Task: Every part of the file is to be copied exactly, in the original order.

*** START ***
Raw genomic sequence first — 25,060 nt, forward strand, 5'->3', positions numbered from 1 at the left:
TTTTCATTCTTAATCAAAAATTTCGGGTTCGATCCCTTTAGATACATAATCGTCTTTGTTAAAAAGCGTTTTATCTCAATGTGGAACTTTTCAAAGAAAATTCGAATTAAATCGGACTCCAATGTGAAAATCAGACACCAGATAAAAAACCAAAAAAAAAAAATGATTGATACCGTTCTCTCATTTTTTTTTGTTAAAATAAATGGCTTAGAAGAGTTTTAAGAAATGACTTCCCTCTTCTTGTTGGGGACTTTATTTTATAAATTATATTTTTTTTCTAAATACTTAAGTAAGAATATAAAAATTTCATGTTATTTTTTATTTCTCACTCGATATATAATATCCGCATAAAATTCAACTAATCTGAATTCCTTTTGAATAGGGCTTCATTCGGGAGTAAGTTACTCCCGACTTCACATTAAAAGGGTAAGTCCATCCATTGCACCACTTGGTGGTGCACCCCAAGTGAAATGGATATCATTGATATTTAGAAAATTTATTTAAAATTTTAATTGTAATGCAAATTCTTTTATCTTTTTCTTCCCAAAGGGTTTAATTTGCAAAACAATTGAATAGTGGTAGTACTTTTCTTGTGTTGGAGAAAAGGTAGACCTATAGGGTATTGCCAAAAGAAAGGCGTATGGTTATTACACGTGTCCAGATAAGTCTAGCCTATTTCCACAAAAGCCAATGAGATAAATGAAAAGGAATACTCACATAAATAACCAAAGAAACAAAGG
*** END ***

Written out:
Raw genomic sequence first — 25,060 nt, forward strand, 5'->3', positions numbered from 1 at the left:
TTTTCATTCTTAATCAAAAATTTCGGGTTCGATCCCTTTAGATACATAATCGTCTTTGTTAAAAAGCGTTTTATCTCAATGTGGAACTTTTCAAAGAAAATTCGAATTAAATCGGACTCCAATGTGAAAATCAGACACCAGATAAAAAACCAAAAAAAAAAAATGATTGATACCGTTCTCTCATTTTTTTTTGTTAAAATAAATGGCTTAGAAGAGTTTTAAGAAATGACTTCCCTCTTCTTGTTGGGGACTTTATTTTATAAATTATATTTTTTTTCTAAATACTTAAGTAAGAATATAAAAATTTCATGTTATTTTTTATTTCTCACTCGATATATAATATCCGCATAAAATTCAACTAATCTGAATTCCTTTTGAATAGGGCTTCATTCGGGAGTAAGTTACTCCCGACTTCACATTAAAAGGGTAAGTCCATCCATTGCACCACTTGGTGGTGCACCCCAAGTGAAATGGATATCATTGATATTTAGAAAATTTATTTAAAATTTTAATTGTAATGCAAATTCTTTTATCTTTTTCTTCCCAAAGGGTTTAATTTGCAAAACAATTGAATAGTGGTAGTACTTTTCTTGTGTTGGAGAAAAGGTAGACCTATAGGGTATTGCCAAAAGAAAGGCGTATGGTTATTACACGTGTCCAGATAAGTCTAGCCTATTTCCACAAAAGCCAATGAGATAAATGAAAAGGAATACTCACATAAATAACCAAAGAAACAAAGG